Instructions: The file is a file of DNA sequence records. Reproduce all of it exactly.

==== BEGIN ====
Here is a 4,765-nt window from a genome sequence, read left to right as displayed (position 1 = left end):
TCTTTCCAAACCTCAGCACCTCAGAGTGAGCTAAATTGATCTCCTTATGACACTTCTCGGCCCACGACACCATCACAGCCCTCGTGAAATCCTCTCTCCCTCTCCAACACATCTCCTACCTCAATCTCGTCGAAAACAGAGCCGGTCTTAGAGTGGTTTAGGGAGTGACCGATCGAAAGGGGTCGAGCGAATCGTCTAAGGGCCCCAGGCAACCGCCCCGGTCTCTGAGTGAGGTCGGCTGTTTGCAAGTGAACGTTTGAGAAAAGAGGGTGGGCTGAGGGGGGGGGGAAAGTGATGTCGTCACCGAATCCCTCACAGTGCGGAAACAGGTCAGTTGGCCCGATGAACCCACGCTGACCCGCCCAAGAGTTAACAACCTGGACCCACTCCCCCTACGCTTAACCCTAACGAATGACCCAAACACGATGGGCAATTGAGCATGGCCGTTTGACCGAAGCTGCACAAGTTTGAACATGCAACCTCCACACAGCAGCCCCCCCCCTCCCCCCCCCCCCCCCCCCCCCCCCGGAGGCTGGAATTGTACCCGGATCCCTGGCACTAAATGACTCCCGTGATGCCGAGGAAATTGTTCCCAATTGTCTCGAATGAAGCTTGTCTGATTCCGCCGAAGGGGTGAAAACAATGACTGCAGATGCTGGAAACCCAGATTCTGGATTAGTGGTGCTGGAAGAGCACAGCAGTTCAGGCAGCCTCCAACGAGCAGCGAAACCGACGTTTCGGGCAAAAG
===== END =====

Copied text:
Here is a 4,765-nt window from a genome sequence, read left to right as displayed (position 1 = left end):
TCTTTCCAAACCTCAGCACCTCAGAGTGAGCTAAATTGATCTCCTTATGACACTTCTCGGCCCACGACACCATCACAGCCCTCGTGAAATCCTCTCTCCCTCTCCAACACATCTCCTACCTCAATCTCGTCGAAAACAGAGCCGGTCTTAGAGTGGTTTAGGGAGTGACCGATCGAAAGGGGTCGAGCGAATCGTCTAAGGGCCCCAGGCAACCGCCCCGGTCTCTGAGTGAGGTCGGCTGTTTGCAAGTGAACGTTTGAGAAAAGAGGGTGGGCTGAGGGGGGGGGGAAAGTGATGTCGTCACCGAATCCCTCACAGTGCGGAAACAGGTCAGTTGGCCCGATGAACCCACGCTGACCCGCCCAAGAGTTAACAACCTGGACCCACTCCCCCTACGCTTAACCCTAACGAATGACCCAAACACGATGGGCAATTGAGCATGGCCGTTTGACCGAAGCTGCACAAGTTTGAACATGCAACCTCCACACAGCAGCCCCCCCCCTCCCCCCCCCCCCCCCCCCCCCCCCGGAGGCTGGAATTGTACCCGGATCCCTGGCACTAAATGACTCCCGTGATGCCGAGGAAATTGTTCCCAATTGTCTCGAATGAAGCTTGTCTGATTCCGCCGAAGGGGTGAAAACAATGACTGCAGATGCTGGAAACCCAGATTCTGGATTAGTGGTGCTGGAAGAGCACAGCAGTTCAGGCAGCCTCCAACGAGCAGCGAAACCGACGTTTCGGGCAAAAG